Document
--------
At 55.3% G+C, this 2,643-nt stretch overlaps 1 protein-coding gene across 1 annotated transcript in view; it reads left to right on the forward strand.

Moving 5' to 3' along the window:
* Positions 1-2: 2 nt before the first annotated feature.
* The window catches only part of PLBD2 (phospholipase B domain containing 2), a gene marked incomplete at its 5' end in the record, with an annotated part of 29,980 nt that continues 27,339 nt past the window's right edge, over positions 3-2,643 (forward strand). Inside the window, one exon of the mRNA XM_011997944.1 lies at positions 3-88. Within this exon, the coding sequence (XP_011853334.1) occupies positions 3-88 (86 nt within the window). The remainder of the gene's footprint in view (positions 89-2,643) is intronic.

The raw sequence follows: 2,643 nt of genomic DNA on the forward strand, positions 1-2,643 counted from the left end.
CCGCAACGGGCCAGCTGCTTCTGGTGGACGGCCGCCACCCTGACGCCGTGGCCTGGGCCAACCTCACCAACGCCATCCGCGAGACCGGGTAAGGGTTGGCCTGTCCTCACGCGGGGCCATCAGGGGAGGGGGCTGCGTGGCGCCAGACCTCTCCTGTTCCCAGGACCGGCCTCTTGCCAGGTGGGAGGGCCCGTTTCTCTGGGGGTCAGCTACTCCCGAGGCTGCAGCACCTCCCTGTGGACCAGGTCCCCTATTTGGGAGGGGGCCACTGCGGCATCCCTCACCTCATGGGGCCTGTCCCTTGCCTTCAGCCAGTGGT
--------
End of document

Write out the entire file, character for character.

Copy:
At 55.3% G+C, this 2,643-nt stretch overlaps 1 protein-coding gene across 1 annotated transcript in view; it reads left to right on the forward strand.

Moving 5' to 3' along the window:
* Positions 1-2: 2 nt before the first annotated feature.
* The window catches only part of PLBD2 (phospholipase B domain containing 2), a gene marked incomplete at its 5' end in the record, with an annotated part of 29,980 nt that continues 27,339 nt past the window's right edge, over positions 3-2,643 (forward strand). Inside the window, one exon of the mRNA XM_011997944.1 lies at positions 3-88. Within this exon, the coding sequence (XP_011853334.1) occupies positions 3-88 (86 nt within the window). The remainder of the gene's footprint in view (positions 89-2,643) is intronic.

The raw sequence follows: 2,643 nt of genomic DNA on the forward strand, positions 1-2,643 counted from the left end.
CCGCAACGGGCCAGCTGCTTCTGGTGGACGGCCGCCACCCTGACGCCGTGGCCTGGGCCAACCTCACCAACGCCATCCGCGAGACCGGGTAAGGGTTGGCCTGTCCTCACGCGGGGCCATCAGGGGAGGGGGCTGCGTGGCGCCAGACCTCTCCTGTTCCCAGGACCGGCCTCTTGCCAGGTGGGAGGGCCCGTTTCTCTGGGGGTCAGCTACTCCCGAGGCTGCAGCACCTCCCTGTGGACCAGGTCCCCTATTTGGGAGGGGGCCACTGCGGCATCCCTCACCTCATGGGGCCTGTCCCTTGCCTTCAGCCAGTGGT